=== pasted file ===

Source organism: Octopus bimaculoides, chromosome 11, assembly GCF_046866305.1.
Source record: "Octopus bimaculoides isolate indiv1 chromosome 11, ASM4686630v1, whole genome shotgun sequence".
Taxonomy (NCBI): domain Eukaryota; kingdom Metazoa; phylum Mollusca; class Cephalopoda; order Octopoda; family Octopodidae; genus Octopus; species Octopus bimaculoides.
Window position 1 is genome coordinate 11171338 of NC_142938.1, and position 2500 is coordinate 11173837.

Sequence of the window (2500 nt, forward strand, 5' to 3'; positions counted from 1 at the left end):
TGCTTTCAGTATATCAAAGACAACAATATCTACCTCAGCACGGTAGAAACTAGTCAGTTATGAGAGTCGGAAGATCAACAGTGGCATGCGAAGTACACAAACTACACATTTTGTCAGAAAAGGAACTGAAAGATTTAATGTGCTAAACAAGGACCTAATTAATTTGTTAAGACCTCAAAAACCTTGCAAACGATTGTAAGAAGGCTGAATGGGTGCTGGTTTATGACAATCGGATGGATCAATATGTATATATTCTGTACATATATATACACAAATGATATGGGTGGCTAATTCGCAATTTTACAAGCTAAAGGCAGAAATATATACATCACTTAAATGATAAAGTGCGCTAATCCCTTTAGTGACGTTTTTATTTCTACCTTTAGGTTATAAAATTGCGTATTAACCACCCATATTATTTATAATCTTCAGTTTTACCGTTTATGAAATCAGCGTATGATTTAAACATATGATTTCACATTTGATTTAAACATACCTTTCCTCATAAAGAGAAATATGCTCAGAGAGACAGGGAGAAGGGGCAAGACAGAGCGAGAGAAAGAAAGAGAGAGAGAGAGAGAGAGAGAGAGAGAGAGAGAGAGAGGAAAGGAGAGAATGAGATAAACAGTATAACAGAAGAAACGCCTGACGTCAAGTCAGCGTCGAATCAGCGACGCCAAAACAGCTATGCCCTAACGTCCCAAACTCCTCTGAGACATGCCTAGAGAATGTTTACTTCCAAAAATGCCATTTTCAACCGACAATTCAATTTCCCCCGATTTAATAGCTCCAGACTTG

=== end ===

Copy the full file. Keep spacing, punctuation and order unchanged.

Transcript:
Source organism: Octopus bimaculoides, chromosome 11, assembly GCF_046866305.1.
Source record: "Octopus bimaculoides isolate indiv1 chromosome 11, ASM4686630v1, whole genome shotgun sequence".
Taxonomy (NCBI): domain Eukaryota; kingdom Metazoa; phylum Mollusca; class Cephalopoda; order Octopoda; family Octopodidae; genus Octopus; species Octopus bimaculoides.
Window position 1 is genome coordinate 11171338 of NC_142938.1, and position 2500 is coordinate 11173837.

Sequence of the window (2500 nt, forward strand, 5' to 3'; positions counted from 1 at the left end):
TGCTTTCAGTATATCAAAGACAACAATATCTACCTCAGCACGGTAGAAACTAGTCAGTTATGAGAGTCGGAAGATCAACAGTGGCATGCGAAGTACACAAACTACACATTTTGTCAGAAAAGGAACTGAAAGATTTAATGTGCTAAACAAGGACCTAATTAATTTGTTAAGACCTCAAAAACCTTGCAAACGATTGTAAGAAGGCTGAATGGGTGCTGGTTTATGACAATCGGATGGATCAATATGTATATATTCTGTACATATATATACACAAATGATATGGGTGGCTAATTCGCAATTTTACAAGCTAAAGGCAGAAATATATACATCACTTAAATGATAAAGTGCGCTAATCCCTTTAGTGACGTTTTTATTTCTACCTTTAGGTTATAAAATTGCGTATTAACCACCCATATTATTTATAATCTTCAGTTTTACCGTTTATGAAATCAGCGTATGATTTAAACATATGATTTCACATTTGATTTAAACATACCTTTCCTCATAAAGAGAAATATGCTCAGAGAGACAGGGAGAAGGGGCAAGACAGAGCGAGAGAAAGAAAGAGAGAGAGAGAGAGAGAGAGAGAGAGAGAGAGAGAGAGGAAAGGAGAGAATGAGATAAACAGTATAACAGAAGAAACGCCTGACGTCAAGTCAGCGTCGAATCAGCGACGCCAAAACAGCTATGCCCTAACGTCCCAAACTCCTCTGAGACATGCCTAGAGAATGTTTACTTCCAAAAATGCCATTTTCAACCGACAATTCAATTTCCCCCGATTTAATAGCTCCAGACTTG